How is immunodeficiency treated in cartilage-hair hypoplasia (CHH)?

Updated: Aug 06, 2019
  • Author: Alan P Knutsen, MD; Chief Editor: Harumi Jyonouchi, MD  more...
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Answer

The treatment of the immunodeficiency depends on whether an isolated T-cell defect, isolated B-cell defect, or a combined T-cell and B-cell immunodeficiency is present. Some patients with cartilage-hair hypoplasia have only a limited susceptibility to infections, thus need no specific treatment.

Patients with a severe T-cell immunodeficiency with or without concomitant B-cell immunodeficiency are given the same treatment as patients with severe combined immunodeficiency (SCID).

Thus, T-cell immune reconstitution using bone marrow transplantation (BMT) is performed. BMT corrects the immunodeficiency but not the skeletal abnormalities. [37, 38] BMT can prevent lymphoma. Bordon et al reported on the outcome of 16 patients with cartilage hair-hypoplasia who received BMT. [39] Thirteen patients were transplanted in early childhood (~2.5 y) and 3 patients were transplanted at adolescent age. Ten patients, 62.5%, were long-term survivors; T-cell numbers and function were normal. Kavadas et al reported an additional 4 patients with cartilage hair-hypoplasia who had severe T-cell immunodeficiency successfully transplanted with matched unrelated donor stem cells during infancy. [15]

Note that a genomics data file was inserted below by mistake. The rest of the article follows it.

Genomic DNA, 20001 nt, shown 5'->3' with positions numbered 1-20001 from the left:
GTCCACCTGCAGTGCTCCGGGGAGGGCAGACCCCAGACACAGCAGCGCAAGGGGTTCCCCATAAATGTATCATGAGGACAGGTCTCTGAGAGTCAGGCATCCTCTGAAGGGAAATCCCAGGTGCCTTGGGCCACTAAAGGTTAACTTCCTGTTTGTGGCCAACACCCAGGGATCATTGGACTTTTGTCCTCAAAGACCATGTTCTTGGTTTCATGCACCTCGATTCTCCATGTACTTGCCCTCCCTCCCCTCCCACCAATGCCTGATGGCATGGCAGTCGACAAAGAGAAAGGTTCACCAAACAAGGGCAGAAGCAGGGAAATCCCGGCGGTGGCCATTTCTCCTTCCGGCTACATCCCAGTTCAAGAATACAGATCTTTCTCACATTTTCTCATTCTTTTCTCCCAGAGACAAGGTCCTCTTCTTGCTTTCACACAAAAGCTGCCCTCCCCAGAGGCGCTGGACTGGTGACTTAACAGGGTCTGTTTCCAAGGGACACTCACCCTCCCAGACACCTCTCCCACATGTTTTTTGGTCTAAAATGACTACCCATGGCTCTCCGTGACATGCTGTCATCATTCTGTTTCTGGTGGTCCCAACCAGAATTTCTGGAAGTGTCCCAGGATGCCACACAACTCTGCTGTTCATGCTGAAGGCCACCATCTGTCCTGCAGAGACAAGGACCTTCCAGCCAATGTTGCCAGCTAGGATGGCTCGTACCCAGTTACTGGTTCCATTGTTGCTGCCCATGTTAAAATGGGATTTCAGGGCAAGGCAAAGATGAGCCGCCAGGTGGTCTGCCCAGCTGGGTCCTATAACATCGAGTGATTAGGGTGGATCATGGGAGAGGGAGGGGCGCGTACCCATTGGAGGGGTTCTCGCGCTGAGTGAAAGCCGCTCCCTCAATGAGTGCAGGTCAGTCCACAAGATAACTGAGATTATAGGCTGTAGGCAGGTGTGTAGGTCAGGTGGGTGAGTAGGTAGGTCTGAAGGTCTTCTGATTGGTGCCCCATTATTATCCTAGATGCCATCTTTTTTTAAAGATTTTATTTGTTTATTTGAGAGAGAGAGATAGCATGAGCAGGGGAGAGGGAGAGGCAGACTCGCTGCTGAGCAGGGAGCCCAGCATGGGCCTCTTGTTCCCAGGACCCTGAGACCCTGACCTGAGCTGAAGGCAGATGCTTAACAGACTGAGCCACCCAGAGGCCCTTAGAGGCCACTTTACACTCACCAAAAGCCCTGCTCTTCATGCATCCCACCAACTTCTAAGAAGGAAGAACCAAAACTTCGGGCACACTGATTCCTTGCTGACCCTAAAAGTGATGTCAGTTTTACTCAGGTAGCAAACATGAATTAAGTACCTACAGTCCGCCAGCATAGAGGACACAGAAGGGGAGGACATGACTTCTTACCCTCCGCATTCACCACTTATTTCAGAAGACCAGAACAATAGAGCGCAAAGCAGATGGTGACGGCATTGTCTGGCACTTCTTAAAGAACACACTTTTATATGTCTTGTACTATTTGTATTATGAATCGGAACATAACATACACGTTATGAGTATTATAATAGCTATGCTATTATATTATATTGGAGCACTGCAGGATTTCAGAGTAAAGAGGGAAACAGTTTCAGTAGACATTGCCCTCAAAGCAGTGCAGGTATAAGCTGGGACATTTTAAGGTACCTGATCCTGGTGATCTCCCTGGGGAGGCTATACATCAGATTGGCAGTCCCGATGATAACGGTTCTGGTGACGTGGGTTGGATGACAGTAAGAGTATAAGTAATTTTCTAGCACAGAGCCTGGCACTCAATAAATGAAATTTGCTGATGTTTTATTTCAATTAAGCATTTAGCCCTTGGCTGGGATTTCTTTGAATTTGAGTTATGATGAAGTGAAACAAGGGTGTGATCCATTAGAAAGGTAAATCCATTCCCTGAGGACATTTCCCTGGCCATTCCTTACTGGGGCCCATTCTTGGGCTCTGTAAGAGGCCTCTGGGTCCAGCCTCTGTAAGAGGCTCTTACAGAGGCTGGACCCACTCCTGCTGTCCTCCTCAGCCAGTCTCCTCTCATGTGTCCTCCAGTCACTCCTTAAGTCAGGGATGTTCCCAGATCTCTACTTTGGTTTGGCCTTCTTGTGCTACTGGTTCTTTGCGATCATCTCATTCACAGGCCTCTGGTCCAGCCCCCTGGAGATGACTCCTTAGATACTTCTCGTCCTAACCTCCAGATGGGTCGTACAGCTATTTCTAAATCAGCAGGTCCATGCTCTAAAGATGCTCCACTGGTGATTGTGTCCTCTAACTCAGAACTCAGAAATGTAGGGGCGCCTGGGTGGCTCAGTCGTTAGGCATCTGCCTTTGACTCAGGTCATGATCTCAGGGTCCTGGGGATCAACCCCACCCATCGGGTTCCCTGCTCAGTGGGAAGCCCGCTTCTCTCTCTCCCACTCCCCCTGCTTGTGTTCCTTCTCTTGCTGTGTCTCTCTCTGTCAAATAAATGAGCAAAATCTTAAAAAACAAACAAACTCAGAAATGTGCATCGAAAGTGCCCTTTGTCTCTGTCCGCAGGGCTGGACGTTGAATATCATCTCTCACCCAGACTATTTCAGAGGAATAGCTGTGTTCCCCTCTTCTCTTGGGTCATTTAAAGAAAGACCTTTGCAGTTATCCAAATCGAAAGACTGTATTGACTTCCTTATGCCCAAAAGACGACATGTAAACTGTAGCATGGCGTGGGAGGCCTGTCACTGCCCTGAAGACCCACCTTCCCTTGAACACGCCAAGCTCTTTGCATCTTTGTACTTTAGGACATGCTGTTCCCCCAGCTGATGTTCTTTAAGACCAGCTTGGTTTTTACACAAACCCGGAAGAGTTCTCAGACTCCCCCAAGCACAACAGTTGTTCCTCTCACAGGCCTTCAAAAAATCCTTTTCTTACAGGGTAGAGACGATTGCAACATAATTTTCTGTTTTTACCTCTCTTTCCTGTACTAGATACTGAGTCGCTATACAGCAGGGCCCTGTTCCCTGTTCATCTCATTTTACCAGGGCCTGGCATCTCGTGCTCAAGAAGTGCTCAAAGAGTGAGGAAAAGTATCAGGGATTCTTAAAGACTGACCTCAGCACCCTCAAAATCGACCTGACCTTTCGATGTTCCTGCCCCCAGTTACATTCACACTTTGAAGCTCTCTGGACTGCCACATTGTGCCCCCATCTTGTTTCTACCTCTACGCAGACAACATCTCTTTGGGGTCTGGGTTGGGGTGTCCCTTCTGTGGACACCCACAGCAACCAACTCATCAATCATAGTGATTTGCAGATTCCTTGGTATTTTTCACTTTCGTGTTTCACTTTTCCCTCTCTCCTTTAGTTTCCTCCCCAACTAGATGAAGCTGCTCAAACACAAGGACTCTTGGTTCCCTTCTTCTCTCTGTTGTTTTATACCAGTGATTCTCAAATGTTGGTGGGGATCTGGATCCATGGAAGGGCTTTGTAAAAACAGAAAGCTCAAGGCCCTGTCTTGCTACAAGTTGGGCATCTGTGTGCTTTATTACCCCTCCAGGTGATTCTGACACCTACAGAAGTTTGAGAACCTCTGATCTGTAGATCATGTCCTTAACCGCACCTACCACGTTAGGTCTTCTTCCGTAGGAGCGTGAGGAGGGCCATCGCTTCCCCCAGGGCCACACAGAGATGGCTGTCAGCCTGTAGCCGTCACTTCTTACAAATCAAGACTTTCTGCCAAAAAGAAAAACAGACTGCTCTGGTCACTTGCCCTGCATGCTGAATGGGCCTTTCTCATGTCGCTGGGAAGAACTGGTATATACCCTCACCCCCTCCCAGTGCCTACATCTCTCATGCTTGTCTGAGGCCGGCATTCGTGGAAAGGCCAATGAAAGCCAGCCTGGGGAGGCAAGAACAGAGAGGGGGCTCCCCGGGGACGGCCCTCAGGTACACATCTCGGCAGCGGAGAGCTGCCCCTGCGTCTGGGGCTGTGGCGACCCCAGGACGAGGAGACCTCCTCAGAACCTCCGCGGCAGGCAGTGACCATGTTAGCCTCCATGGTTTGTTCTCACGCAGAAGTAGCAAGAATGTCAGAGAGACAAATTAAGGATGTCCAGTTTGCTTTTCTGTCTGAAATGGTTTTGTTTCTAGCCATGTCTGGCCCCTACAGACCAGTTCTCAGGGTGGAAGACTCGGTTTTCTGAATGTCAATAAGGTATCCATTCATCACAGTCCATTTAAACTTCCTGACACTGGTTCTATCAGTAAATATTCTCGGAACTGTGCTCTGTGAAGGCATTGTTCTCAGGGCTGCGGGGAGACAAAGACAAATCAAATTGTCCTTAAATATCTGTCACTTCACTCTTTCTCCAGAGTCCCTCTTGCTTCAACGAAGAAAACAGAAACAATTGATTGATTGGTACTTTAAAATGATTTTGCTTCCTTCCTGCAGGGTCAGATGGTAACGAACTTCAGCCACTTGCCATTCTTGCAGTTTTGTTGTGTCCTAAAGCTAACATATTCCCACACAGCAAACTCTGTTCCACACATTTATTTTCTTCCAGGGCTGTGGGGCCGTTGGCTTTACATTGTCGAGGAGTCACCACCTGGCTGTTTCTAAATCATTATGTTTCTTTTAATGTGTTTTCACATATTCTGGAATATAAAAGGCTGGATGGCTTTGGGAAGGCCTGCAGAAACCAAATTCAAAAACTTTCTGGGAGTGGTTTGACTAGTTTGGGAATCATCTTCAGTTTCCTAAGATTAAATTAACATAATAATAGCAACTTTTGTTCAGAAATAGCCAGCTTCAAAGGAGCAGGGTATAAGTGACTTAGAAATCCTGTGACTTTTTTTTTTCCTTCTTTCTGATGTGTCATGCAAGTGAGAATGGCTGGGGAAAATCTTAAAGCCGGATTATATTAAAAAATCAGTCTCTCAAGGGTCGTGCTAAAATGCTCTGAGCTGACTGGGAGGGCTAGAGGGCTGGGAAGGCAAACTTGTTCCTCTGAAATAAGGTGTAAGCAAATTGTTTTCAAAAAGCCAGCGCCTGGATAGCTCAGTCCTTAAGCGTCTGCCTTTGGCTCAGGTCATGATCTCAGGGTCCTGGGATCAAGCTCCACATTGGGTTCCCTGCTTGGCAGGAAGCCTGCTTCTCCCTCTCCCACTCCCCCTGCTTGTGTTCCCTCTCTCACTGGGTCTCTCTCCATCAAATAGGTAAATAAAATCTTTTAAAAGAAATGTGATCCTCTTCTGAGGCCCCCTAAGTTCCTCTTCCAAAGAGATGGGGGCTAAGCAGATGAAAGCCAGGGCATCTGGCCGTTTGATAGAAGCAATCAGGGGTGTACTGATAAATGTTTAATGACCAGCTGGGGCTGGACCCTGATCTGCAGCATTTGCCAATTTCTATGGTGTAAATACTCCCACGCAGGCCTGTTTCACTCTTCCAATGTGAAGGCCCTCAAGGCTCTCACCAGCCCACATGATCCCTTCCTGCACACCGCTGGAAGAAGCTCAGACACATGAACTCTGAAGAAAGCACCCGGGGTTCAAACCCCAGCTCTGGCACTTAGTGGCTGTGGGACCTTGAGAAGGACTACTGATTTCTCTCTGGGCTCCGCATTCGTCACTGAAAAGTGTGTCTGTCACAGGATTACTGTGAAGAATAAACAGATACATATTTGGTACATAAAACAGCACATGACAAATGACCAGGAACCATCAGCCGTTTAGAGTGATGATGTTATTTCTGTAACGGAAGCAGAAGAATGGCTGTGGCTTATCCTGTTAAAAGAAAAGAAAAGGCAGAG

Individuals with an isolated T-cell immunodeficiency have an increased susceptibility to infections, and varicella is the most common, severe, life-threatening infection. Acyclovir is recommended in the treatment of varicella infections. In patients exposed to varicella, prophylaxis with varicella-zoster immune globulin (VZIG), acyclovir, or both can be administered. In the United States, VZIG was discontinued by the manufacturer. An investigational product (VariZIG) is currently available via investigational new drug protocol (contact FFF Enterprises at 800-843-7477). However, prophylaxis with acyclovir in other patients with T-cell impairment who are exposed to varicella may not prevent varicella infection.

The measles mumps rubella (MMR) vaccine may be given in the second year of life in patients with cartilage-hair hypoplasia without severe combined immunodeficiency. Rotavirus vaccine, a live-viral vaccine given in the first year of life, should be avoided.

An attenuated varicella vaccine has been developed as a routine part of childhood immunizations. Some investigators have recommended this vaccine in patients with near-normal T-cell function and normal B-cell function. In this situation, the varicella vaccine may have some protective role in patients with cartilage-hair hypoplasia. However, because it is a live vaccine, it may result in vaccine-related varicella infection. Guidelines for the administration of the vaccine have been established by the Centers for Disease Control and Prevention. [40]

In patients with cartilage-hair hypoplasia with antibody immunodeficiency and recurrent bacterial infections, antibody replacement therapy in the form of intravenous immunoglobulin (IVIG) or, alternatively, subcutaneous gammaglobulin (SCIG), therapy is indicated


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